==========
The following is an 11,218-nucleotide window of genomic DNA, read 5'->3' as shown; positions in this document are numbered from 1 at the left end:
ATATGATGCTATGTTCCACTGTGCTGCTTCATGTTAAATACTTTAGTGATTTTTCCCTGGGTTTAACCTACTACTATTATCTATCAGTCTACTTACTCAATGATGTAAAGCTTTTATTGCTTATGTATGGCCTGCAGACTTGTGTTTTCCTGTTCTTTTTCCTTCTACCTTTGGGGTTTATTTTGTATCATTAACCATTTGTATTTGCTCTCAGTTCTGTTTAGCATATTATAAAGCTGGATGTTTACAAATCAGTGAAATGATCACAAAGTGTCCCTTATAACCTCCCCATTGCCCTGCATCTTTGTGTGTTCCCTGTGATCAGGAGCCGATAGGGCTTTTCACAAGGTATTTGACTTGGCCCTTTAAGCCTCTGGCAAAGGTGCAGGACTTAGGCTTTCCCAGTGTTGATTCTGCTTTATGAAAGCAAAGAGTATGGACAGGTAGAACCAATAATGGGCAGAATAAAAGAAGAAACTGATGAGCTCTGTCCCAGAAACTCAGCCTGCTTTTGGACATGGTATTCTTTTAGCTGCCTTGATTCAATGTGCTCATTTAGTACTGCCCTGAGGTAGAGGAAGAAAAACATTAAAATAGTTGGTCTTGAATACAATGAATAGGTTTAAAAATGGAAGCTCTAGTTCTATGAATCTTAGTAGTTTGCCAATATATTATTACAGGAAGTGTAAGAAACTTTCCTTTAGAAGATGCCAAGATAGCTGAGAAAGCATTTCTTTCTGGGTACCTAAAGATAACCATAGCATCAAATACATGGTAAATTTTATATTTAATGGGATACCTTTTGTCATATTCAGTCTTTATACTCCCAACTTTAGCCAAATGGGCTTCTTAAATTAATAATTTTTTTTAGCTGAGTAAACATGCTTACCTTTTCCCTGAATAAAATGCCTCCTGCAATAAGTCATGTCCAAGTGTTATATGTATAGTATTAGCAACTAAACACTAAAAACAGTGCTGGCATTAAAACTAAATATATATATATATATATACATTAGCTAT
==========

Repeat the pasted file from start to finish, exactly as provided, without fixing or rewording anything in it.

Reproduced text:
The following is an 11,218-nucleotide window of genomic DNA, read 5'->3' as shown; positions in this document are numbered from 1 at the left end:
ATATGATGCTATGTTCCACTGTGCTGCTTCATGTTAAATACTTTAGTGATTTTTCCCTGGGTTTAACCTACTACTATTATCTATCAGTCTACTTACTCAATGATGTAAAGCTTTTATTGCTTATGTATGGCCTGCAGACTTGTGTTTTCCTGTTCTTTTTCCTTCTACCTTTGGGGTTTATTTTGTATCATTAACCATTTGTATTTGCTCTCAGTTCTGTTTAGCATATTATAAAGCTGGATGTTTACAAATCAGTGAAATGATCACAAAGTGTCCCTTATAACCTCCCCATTGCCCTGCATCTTTGTGTGTTCCCTGTGATCAGGAGCCGATAGGGCTTTTCACAAGGTATTTGACTTGGCCCTTTAAGCCTCTGGCAAAGGTGCAGGACTTAGGCTTTCCCAGTGTTGATTCTGCTTTATGAAAGCAAAGAGTATGGACAGGTAGAACCAATAATGGGCAGAATAAAAGAAGAAACTGATGAGCTCTGTCCCAGAAACTCAGCCTGCTTTTGGACATGGTATTCTTTTAGCTGCCTTGATTCAATGTGCTCATTTAGTACTGCCCTGAGGTAGAGGAAGAAAAACATTAAAATAGTTGGTCTTGAATACAATGAATAGGTTTAAAAATGGAAGCTCTAGTTCTATGAATCTTAGTAGTTTGCCAATATATTATTACAGGAAGTGTAAGAAACTTTCCTTTAGAAGATGCCAAGATAGCTGAGAAAGCATTTCTTTCTGGGTACCTAAAGATAACCATAGCATCAAATACATGGTAAATTTTATATTTAATGGGATACCTTTTGTCATATTCAGTCTTTATACTCCCAACTTTAGCCAAATGGGCTTCTTAAATTAATAATTTTTTTTAGCTGAGTAAACATGCTTACCTTTTCCCTGAATAAAATGCCTCCTGCAATAAGTCATGTCCAAGTGTTATATGTATAGTATTAGCAACTAAACACTAAAAACAGTGCTGGCATTAAAACTAAATATATATATATATATATACATTAGCTAT